Karasi wine is a traditional wine made according to ancient fermentation and maturation technic called "Karas", Armenian for amphorae. The amphorae vessels differ in terms of shape, volume, and type of clay.
The Karasi is dug into the soil up to their neck, and are used for both fermentation and further ageing. They might be buried into the ground completely or partially, depending on the result the winemaker wants to achieve. Nowadays the Karasi are almost forgotten, but some producer, which are keeping the Armenian traditions and combining them with the modern technics, are still using clay pots. Usually, the Karasi is left at between 17—22 °C, which helps the wine turn out more stable and acquire its amazing and characteristic aroma.
The specialists in the old wine making process believe that the wine may lose its complexity in a Karas, which is why vinification requires extra attention and care. For a red wine to be produced in Karasi only the best grapes are picked, preferably from old vines. The stalks are removed and fermented with the skins. They are left at least several weeks to ferment in the Karasi at low temperature. After that the wine is transferred for malolactic fermentation in Caucasian oak barrels, forming a truly unique style. The most popular grape varieties used for the making of Karasi wines are the red Areni and the white Voskèat, and it is produced in all major Armenian wine-growing regions including Vayots Dzor, Ararat and Armavir.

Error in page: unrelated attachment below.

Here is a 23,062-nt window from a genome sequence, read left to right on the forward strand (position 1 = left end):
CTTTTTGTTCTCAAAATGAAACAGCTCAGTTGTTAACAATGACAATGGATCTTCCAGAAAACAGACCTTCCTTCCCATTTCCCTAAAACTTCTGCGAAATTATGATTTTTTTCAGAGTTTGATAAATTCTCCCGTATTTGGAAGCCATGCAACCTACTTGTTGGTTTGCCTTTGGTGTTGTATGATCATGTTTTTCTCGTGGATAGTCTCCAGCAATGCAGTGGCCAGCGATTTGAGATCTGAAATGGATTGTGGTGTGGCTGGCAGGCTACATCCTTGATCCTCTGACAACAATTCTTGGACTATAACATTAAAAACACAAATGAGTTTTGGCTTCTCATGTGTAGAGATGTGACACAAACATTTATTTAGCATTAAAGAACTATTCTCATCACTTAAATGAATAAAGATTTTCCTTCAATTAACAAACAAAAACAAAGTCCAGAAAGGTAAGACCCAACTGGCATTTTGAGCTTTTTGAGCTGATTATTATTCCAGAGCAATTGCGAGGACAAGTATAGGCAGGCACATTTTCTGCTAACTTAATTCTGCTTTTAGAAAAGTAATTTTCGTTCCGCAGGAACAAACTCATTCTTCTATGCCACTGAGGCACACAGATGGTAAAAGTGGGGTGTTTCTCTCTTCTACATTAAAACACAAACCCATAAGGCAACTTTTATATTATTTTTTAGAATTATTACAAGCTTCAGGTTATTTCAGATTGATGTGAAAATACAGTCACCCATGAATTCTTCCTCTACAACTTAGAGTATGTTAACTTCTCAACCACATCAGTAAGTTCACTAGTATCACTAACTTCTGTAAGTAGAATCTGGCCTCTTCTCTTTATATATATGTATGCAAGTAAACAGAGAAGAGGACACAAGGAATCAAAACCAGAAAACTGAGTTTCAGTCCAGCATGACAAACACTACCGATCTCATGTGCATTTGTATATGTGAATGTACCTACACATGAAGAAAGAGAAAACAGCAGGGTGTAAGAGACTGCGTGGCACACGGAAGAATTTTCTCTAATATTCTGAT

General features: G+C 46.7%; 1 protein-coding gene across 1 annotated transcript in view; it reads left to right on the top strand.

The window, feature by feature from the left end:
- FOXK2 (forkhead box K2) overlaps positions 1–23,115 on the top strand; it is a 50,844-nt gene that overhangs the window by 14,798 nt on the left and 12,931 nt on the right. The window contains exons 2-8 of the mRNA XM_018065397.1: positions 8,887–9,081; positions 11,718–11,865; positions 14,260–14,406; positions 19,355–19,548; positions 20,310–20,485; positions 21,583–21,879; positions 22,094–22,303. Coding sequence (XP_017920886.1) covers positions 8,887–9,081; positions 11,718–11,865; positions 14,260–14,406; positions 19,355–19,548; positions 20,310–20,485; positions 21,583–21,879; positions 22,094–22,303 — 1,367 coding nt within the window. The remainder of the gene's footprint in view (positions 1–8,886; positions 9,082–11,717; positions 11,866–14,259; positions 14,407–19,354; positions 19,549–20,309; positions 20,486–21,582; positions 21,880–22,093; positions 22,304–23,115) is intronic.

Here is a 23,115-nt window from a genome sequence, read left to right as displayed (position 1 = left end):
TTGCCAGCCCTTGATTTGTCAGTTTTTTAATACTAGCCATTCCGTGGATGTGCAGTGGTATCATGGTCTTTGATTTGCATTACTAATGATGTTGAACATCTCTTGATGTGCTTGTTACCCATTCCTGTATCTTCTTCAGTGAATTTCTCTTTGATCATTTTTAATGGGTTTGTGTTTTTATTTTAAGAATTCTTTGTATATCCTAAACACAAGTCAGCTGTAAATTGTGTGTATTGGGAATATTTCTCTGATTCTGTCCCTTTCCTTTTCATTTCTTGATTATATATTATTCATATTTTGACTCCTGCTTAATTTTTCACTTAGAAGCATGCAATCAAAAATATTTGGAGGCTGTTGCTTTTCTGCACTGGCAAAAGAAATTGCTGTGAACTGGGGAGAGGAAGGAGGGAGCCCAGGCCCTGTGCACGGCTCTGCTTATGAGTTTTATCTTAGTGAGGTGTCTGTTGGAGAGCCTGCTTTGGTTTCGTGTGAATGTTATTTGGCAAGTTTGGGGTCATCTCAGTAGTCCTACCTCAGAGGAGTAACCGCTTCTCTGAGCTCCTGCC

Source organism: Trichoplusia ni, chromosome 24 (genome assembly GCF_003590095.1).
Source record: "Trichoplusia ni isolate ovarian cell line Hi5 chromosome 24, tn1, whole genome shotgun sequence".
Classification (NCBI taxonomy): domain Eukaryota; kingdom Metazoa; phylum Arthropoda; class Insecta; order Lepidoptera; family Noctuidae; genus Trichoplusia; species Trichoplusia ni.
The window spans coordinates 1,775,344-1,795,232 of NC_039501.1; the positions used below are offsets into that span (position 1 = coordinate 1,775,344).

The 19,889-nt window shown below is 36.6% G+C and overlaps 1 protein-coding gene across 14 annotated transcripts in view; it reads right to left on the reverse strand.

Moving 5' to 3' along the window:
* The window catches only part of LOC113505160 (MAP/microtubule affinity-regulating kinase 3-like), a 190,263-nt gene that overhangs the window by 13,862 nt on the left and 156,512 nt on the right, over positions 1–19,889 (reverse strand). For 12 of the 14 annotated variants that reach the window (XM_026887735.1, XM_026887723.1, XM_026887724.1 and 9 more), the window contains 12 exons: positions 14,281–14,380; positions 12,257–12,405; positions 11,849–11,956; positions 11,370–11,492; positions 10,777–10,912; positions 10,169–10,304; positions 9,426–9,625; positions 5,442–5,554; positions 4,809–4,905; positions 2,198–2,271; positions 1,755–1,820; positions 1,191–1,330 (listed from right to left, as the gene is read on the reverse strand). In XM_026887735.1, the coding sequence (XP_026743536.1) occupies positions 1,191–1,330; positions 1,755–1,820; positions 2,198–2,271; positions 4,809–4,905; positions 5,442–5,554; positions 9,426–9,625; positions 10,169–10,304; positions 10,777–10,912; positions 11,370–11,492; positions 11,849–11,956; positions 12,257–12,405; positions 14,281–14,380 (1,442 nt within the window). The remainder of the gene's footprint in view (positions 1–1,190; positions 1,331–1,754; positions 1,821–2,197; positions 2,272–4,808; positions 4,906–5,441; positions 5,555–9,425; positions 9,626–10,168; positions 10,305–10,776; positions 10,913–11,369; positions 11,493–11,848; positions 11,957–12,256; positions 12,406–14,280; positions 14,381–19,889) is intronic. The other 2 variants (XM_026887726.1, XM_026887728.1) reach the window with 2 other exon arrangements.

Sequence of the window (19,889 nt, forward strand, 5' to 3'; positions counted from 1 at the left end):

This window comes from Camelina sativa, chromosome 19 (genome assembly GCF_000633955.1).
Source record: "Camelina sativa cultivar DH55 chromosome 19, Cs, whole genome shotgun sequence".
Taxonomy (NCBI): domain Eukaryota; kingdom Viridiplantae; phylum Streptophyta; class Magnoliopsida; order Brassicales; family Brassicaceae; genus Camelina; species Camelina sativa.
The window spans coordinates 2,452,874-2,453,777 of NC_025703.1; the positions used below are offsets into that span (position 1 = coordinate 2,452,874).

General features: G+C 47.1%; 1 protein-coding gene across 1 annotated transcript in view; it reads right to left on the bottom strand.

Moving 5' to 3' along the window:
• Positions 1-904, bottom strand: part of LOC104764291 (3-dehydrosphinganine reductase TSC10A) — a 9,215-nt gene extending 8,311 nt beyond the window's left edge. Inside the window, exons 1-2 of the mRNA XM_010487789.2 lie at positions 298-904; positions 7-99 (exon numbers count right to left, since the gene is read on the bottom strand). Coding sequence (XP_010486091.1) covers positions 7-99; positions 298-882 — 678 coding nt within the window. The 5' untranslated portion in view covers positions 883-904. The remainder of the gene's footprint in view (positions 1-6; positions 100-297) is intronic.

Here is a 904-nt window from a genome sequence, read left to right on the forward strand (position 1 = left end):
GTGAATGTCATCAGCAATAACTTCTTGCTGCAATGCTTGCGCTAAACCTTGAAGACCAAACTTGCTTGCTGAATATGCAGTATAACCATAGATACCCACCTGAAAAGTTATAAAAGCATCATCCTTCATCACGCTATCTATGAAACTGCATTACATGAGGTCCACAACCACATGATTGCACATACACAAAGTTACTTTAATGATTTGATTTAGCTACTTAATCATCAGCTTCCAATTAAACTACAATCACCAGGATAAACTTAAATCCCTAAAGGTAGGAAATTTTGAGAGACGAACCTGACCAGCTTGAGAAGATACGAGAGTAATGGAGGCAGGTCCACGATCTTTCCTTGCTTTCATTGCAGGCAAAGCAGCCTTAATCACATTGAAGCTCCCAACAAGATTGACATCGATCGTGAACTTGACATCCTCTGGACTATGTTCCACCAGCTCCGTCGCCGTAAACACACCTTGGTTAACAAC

Karasi wines are gaining popularity all over the world thanks to the big investments made by the Armenian wine industry.